The movie is allegedly inspired by The Death of Ivan Illyich by Leo Tolstoy. I say "allegedly," because Bernard Rose has charged that the powerful Creative Artists Agency tried to prevent the film, seeing it as a transparent version of the life of Jay Moloney, an agent who at one time (I learn from a news story) represented Leonardo DiCaprio, Steven Spielberg, Bill Murray, Uma Thurman, Tim Burton -- and Rose himself. Fired from CAA in 1996 because of cocaine, the story says, he moved to the Caribbean and killed himself in 1999.
Well, the story could be based on a lot of lives. The parabola of serious addiction often looks a lot the same. If the victim has more money, the settings are prettier. The tragedy of Ivan Beckman is that he doesn't know how to call for help, and has no one to call if he did. It is important to recognize that he is not a bad man. He can be charming, does not wish to cause harm, is grateful for company, and, as such people like to say, "If I'm hurting anybody, I'm only hurting myself." It is not until too late that he discovers how much it hurts.
The story of the making of "ivans xtc." is the story of how a lot of movies can now be made, according to Bernard Rose, its director. Because of its controversial subject matter and because the Hollywood establishment has no wish to fund the thinly veiled story of the death of one of its own, the movie could not find conventional financing.
"So we went ahead and filmed it anyway," Rose told me after the film's screening at Cannes 2001. "We got a 24-fps digital video camera, and we shot it in our own homes, and the crew was the cast and the cast was the crew and we took care of catering by calling for carry-out." Rose, 42, is the British-born director of a number of commercial hits, notably "Candyman" (1992) and "Immortal Beloved" (1995), and he is known for the power of his visual imagery. In "Paperhouse" (1988), he created a real landscape based on a child's imaginary drawings. In "Immortal Beloved," a boy runs through the woods at night and plunges into a lake, floating on his back as the camera pulls back to show him surrounded by the reflections of countless stars.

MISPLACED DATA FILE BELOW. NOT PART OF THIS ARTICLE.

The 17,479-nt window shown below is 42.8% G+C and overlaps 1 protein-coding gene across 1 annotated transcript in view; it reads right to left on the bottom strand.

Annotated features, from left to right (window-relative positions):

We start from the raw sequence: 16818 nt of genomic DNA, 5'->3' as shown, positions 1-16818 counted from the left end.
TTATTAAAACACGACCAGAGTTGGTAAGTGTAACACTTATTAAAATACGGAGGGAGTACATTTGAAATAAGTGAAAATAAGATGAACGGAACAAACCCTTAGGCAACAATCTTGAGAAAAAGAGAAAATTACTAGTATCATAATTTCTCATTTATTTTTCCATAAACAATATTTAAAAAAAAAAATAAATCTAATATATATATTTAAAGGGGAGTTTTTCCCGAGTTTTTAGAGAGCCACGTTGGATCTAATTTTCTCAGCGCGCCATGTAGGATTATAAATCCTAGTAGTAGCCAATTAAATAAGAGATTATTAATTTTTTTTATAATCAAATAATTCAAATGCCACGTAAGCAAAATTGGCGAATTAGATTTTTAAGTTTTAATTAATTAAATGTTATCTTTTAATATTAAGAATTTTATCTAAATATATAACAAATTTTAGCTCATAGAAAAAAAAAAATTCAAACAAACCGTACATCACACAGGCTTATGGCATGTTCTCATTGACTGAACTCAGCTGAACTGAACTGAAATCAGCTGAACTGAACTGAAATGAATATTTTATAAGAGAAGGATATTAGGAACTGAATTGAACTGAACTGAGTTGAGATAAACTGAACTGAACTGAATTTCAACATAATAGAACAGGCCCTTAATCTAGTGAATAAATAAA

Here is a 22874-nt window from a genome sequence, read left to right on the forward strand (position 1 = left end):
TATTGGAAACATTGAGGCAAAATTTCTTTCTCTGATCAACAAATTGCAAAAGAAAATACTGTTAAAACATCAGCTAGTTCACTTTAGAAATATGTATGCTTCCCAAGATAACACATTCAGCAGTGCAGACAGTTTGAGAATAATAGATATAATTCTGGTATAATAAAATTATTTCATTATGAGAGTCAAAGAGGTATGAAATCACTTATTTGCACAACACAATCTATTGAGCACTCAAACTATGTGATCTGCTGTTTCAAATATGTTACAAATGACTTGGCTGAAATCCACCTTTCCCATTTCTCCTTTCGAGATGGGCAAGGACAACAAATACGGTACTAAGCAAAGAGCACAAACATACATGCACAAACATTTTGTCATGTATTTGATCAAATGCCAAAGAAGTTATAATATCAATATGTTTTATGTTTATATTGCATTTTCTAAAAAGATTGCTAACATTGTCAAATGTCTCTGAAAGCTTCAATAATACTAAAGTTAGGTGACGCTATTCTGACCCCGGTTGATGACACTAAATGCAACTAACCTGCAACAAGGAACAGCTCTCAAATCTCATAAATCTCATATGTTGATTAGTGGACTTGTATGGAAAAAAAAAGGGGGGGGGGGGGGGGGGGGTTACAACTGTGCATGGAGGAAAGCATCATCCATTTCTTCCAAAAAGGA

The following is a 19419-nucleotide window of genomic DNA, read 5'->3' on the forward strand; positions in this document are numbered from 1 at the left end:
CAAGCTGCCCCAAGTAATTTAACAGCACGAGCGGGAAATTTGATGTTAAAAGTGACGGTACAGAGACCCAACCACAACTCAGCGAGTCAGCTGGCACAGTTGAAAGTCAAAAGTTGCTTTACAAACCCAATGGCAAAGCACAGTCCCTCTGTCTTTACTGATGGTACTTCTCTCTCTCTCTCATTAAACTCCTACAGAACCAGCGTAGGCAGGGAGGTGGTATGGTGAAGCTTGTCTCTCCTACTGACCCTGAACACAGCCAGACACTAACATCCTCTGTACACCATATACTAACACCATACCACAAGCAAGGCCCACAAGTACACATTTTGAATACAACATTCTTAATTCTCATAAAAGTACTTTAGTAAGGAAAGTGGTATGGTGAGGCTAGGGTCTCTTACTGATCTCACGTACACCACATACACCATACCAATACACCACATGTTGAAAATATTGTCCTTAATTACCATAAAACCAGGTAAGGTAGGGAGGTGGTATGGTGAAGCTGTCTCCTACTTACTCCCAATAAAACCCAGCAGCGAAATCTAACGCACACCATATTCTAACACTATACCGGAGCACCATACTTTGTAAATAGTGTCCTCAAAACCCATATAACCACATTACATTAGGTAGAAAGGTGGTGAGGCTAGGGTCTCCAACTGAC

"ivans xtc.," made on a $500,000 budget, did not support or require such images. Produced by Lisa Enos, who also stars in it, it was directed by Rose on high-def video, which looks--appropriate, I think is the word. Some shots are beautiful, others are functional, and there are no shots that do not work.
"We finished the movie, we took it to Artisan Entertainment, and we made a deal," he said. "A fifty-fifty split of all the proceeds from dollar one. It was made so cheaply that we'll make out and so will they." Does he wish he'd had film? "It's no use saying you'd rather have film, because this project on film could not have existed."
This message came to me from a reader named Peter Svensland. He and a fr...